What is Arctic Alaska?
The Arctic is Alaska’s northernmost region. It is a massive area that stretches from the Pacific Ocean waterways and Bering Sea in the West to the Canadian border in the east, and is bordered by the Arctic Ocean in the north. It is home to both Alaska Natives who have lived in the region for millennia, and modern industry with the workers and development they bring.
- The Arctic is the northernmost region in Alaska.
- The Iñupiat Eskimos are the primary Alaska Native people in the region, though there are other smaller groups.
- Today, visitors go to the area to see the Arctic Circle and visit northern communities like Nome and Utqiagvik.
Understanding the Arctic
While it is among the least visited regions in Alaska, the Arctic is one of the largest and most diverse areas in the state. It still has strong cultural influences from Alaska Natives who have long called the region home. It also shows the effects of modern industry including the gold and oil industries.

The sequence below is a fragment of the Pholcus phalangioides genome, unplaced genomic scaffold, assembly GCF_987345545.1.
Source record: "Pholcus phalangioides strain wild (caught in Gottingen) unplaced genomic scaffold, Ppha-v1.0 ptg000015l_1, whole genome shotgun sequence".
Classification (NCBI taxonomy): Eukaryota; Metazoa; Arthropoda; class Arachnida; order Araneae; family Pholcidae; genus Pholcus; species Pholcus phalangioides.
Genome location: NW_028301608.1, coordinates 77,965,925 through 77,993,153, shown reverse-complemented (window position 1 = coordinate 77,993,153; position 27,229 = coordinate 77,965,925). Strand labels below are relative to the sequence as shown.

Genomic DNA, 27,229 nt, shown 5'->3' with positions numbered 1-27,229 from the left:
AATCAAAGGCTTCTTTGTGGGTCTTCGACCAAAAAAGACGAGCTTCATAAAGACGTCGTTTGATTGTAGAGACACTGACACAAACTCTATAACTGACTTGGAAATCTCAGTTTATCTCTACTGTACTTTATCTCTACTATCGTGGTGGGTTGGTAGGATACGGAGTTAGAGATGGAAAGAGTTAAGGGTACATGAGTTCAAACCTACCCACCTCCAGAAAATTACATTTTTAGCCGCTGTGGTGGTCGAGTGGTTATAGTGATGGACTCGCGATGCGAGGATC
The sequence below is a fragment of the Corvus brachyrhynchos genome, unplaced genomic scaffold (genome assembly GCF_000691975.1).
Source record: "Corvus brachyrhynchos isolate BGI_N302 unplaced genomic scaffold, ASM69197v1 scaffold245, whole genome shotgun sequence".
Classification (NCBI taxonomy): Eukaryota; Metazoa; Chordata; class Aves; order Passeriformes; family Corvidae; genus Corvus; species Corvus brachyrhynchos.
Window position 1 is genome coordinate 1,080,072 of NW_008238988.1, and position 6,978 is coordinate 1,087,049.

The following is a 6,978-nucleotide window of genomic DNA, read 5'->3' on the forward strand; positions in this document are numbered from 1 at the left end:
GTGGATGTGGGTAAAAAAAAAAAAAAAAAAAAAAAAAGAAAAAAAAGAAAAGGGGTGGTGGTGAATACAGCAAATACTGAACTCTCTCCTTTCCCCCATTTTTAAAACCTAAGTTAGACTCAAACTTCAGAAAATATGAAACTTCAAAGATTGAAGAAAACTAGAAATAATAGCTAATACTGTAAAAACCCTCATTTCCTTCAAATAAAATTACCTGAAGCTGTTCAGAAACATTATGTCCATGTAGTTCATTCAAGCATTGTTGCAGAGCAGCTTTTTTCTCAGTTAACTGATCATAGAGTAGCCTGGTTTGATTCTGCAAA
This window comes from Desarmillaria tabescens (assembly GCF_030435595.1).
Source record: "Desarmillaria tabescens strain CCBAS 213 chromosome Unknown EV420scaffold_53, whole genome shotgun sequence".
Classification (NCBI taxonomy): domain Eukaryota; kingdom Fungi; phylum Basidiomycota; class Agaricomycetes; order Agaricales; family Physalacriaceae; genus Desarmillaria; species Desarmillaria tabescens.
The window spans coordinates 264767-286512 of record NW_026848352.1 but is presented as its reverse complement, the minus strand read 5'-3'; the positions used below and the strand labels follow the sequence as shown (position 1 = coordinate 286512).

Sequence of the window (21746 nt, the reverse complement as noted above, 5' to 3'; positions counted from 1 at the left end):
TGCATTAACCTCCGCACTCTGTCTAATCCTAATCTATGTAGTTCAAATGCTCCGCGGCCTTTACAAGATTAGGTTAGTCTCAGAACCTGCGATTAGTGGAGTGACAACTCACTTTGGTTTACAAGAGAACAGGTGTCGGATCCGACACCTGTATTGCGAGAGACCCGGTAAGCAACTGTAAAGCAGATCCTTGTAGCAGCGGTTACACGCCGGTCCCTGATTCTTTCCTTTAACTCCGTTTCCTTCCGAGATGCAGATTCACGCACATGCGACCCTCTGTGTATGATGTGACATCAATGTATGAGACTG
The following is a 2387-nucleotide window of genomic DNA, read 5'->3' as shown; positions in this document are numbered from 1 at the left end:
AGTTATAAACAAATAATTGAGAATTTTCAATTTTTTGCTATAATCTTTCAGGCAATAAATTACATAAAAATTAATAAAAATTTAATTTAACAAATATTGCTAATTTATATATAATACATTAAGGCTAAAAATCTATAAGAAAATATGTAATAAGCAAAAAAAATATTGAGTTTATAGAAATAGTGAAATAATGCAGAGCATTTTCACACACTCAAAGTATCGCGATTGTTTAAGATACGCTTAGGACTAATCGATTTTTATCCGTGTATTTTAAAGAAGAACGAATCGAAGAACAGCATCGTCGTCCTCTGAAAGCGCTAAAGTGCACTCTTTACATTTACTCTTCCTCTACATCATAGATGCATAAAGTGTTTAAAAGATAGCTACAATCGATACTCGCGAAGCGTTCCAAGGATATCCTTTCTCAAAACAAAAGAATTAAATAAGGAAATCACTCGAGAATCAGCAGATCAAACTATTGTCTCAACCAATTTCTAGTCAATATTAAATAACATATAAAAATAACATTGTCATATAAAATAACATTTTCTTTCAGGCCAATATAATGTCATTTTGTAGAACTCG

The Iñupiat Eskimos are the primary Alaska Native people in the Arctic. Many still live a subsistence lifestyle and pass on their history orally from generation to generation dating back thousands of years.
In the late 1800s, the first wave of European-heritage settlers, seeking gold in areas like Nome and the Seward peninsula. In 1968, oil corporations discovered the largest oil field in North America on the North Slope of Alaska. Construction began in 1977 on the Trans-Alaska Pipeline System. This moves the oil from North Slope to Valdez on the shores of Prince William Sound.
Today, visitors go to the region to visit a number of destinations. These include the Arctic Circle, which stretches across the southern part of the region, Utqiagvik (formerly Barrow), Prudhoe Bay (where the Alaska Pipeline begins), and Nome (the terminus of the Iditarod sled dog race).